Archaeologists in Mexico claim world's longest flooded cave
Archaeologists and divers on Mexico's Yucatan peninsula announced Wednesday that they found a passage connecting two underwater caves, creating what they say is the world's longest continuous flooded cave.
Divers from the Great Maya Aquifer Project said the discovery has revealed a combined cave about 216 miles (347 kilometers) long.
Mammoth Cave in Kentucky remains the world's longest cave of any kind, with more than 400 miles (650 kilometers) of passages explored.
The Sac Actun and Dos Ojos caves were both previously known and are near the Caribbean coast town of Tulum. The combined cave will be known as the Sac Actun system, taking on the name of the longer section.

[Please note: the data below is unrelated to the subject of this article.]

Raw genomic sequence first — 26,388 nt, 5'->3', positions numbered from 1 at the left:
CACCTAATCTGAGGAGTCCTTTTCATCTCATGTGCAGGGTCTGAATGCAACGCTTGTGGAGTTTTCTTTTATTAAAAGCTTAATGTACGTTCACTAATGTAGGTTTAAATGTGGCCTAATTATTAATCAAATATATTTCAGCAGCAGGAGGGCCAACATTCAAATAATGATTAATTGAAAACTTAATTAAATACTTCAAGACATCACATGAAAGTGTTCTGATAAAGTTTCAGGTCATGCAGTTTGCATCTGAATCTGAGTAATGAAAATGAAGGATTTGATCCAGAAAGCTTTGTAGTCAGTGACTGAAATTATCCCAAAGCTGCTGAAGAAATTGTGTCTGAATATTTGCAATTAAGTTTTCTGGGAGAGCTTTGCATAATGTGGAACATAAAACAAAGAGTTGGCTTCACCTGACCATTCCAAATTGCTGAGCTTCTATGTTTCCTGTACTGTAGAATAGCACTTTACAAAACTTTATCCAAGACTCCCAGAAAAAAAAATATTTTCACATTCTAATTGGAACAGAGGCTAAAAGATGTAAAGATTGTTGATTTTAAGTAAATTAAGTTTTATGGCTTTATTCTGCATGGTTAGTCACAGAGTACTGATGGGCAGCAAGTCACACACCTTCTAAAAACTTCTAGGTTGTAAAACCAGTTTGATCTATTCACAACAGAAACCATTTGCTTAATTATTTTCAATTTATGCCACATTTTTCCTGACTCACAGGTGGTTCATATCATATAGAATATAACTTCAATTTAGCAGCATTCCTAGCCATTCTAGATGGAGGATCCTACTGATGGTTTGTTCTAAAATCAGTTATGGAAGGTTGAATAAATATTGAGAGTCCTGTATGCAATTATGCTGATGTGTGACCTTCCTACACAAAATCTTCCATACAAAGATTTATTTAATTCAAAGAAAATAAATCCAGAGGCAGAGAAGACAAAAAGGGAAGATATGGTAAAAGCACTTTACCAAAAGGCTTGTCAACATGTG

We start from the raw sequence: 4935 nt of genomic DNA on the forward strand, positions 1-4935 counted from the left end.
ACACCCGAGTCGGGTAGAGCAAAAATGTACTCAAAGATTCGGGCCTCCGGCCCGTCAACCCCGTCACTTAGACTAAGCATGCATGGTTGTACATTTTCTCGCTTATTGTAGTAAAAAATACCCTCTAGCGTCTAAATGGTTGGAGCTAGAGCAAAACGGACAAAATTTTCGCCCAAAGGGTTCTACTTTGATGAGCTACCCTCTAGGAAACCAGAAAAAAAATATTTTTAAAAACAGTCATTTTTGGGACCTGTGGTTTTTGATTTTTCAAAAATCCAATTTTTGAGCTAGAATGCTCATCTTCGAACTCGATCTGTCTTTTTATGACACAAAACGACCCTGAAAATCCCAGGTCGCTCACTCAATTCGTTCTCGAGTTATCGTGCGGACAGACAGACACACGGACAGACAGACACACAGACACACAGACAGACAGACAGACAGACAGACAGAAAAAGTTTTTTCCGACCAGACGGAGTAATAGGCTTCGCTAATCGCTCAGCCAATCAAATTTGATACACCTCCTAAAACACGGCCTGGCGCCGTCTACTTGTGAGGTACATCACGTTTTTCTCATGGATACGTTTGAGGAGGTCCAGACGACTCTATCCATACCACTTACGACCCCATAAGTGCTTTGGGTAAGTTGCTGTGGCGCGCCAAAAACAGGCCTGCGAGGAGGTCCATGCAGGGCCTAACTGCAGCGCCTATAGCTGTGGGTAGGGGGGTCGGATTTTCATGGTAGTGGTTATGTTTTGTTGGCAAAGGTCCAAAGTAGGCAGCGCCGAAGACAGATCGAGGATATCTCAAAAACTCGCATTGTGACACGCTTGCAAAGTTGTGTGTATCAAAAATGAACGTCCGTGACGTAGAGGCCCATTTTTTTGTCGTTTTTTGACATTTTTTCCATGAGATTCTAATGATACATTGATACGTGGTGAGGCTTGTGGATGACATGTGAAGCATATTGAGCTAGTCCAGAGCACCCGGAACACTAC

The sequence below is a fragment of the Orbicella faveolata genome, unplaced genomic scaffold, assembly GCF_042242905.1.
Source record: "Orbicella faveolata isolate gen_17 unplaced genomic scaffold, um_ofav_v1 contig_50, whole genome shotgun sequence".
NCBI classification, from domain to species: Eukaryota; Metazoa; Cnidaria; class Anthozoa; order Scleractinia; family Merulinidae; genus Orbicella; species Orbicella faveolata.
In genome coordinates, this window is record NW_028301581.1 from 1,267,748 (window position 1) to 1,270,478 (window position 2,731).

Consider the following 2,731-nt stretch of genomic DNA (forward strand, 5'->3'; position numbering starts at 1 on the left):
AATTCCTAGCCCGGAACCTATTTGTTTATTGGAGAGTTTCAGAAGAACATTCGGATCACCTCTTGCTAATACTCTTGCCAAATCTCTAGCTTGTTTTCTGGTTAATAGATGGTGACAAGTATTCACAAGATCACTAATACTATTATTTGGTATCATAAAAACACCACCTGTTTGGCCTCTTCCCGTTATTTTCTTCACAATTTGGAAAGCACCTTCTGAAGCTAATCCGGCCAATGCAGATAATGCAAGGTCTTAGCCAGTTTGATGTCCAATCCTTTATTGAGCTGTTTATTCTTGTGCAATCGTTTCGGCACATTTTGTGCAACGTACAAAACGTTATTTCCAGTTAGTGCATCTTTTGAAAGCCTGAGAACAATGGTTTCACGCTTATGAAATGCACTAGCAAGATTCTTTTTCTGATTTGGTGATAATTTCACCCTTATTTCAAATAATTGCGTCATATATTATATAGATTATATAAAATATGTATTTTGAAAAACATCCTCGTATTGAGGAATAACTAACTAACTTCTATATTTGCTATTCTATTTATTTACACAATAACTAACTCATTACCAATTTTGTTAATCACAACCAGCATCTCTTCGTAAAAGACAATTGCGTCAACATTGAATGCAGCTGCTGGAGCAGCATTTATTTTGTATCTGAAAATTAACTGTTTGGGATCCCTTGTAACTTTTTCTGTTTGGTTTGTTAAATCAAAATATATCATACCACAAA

Divers have long known that Yucatan's underground caves and rivers are frequently connected, but finding this connection was a task that involved years of searching through labyrinthian passageways.
Many caves in the Yucatan were at one time above sea level and were dry or partly dry. Evidence of early human inhabitants and extinct fauna have been found inside some cave systems. Relics of Mayan culture, whose descendants still populate the peninsula, have also been found in the caves.
"This immense cave represents the most important submerged archaeological site in the world, as it has more than a hundred archaeological contexts," Guillermo de Anda, a subaquatic archaeologist, said of the find. "Along this system, we had documented evidence of the first settlers of America, as well as extinct fauna and, of course, the Mayan culture."
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